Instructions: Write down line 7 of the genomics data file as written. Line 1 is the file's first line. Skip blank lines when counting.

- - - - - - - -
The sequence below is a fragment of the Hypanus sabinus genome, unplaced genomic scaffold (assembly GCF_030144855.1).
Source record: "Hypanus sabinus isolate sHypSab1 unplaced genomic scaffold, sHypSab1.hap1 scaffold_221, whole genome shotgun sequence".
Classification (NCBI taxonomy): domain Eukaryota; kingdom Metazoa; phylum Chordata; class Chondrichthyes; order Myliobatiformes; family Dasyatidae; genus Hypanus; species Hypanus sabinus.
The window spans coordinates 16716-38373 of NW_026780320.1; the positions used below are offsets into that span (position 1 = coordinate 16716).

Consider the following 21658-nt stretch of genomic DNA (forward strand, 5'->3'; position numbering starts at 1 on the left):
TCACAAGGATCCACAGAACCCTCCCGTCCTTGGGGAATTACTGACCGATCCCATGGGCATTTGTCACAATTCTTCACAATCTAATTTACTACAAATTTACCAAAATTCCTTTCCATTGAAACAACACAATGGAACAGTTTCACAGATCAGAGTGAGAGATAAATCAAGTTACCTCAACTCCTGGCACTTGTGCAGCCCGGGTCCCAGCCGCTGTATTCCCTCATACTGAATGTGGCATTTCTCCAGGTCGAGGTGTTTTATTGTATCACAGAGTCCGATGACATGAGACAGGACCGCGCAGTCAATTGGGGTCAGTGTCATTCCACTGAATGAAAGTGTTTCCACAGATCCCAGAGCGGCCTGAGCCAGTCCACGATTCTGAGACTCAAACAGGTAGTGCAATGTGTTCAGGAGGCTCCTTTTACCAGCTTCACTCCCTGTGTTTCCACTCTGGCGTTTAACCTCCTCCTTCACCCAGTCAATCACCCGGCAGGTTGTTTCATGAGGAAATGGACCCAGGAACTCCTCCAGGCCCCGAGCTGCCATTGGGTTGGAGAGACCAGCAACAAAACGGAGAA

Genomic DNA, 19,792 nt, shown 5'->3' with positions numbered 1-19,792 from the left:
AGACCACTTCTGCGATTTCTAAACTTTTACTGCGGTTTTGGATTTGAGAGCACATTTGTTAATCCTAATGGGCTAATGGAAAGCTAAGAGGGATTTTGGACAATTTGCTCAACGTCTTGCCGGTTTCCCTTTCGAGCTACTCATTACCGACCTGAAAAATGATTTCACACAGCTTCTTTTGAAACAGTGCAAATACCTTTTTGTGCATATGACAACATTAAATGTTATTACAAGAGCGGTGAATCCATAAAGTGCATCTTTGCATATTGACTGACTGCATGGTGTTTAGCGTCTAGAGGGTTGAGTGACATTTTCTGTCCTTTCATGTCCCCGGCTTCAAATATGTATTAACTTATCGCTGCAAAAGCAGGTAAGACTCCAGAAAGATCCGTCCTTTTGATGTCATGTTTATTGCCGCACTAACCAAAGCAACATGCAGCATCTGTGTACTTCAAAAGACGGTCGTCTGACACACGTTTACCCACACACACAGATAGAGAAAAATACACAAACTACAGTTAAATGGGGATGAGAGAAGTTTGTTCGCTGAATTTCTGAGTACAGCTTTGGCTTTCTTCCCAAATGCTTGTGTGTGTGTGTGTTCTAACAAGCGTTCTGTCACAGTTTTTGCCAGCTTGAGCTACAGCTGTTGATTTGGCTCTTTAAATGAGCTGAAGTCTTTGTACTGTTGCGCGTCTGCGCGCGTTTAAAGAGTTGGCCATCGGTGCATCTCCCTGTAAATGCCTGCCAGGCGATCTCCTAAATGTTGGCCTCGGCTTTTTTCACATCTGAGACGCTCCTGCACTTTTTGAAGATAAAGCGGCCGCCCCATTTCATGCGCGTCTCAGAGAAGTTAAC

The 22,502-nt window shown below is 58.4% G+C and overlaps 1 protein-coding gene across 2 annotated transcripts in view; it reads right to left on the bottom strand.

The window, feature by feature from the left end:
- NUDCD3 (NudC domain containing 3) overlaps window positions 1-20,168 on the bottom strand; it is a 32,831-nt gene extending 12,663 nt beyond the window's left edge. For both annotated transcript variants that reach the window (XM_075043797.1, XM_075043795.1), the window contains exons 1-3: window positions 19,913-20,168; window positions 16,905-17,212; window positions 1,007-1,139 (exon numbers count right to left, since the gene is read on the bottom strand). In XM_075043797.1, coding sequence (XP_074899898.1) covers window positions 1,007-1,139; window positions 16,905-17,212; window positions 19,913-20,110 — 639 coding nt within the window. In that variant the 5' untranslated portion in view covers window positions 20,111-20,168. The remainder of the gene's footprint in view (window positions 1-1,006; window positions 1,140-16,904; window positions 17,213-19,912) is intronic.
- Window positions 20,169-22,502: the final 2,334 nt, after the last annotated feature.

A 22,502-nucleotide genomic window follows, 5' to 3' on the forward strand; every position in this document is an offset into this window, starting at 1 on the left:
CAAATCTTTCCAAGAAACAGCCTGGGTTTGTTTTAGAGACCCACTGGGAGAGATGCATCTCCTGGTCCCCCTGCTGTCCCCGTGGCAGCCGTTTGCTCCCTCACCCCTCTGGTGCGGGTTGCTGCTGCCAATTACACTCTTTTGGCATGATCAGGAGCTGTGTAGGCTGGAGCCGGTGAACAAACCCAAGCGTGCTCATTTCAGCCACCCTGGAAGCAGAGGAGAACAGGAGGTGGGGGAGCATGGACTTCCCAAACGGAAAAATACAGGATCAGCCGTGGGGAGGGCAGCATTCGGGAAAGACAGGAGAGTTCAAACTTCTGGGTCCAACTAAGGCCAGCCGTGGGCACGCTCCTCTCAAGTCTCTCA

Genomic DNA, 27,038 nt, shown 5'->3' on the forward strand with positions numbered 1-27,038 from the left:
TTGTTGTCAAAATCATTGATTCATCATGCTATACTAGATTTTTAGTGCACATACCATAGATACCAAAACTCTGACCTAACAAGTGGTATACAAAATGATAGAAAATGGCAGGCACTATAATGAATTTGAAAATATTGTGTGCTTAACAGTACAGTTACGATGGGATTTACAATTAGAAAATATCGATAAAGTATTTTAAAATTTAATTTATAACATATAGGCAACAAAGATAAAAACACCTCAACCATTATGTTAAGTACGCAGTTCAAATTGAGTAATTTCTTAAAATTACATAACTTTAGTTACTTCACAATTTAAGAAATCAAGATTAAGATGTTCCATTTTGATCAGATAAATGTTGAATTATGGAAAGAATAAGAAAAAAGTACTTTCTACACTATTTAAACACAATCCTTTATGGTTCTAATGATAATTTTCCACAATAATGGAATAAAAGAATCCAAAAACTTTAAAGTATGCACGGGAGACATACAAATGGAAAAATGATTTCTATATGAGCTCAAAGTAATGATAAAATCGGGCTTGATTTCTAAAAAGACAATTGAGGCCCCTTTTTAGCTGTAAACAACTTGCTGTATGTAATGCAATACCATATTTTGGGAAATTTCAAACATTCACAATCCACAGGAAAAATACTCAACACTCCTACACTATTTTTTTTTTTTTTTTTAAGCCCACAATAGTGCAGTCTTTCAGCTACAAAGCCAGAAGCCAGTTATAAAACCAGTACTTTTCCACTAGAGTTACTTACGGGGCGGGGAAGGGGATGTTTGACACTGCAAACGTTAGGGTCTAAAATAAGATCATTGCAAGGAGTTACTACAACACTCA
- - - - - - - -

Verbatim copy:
Genomic DNA, 19,792 nt, shown 5'->3' with positions numbered 1-19,792 from the left: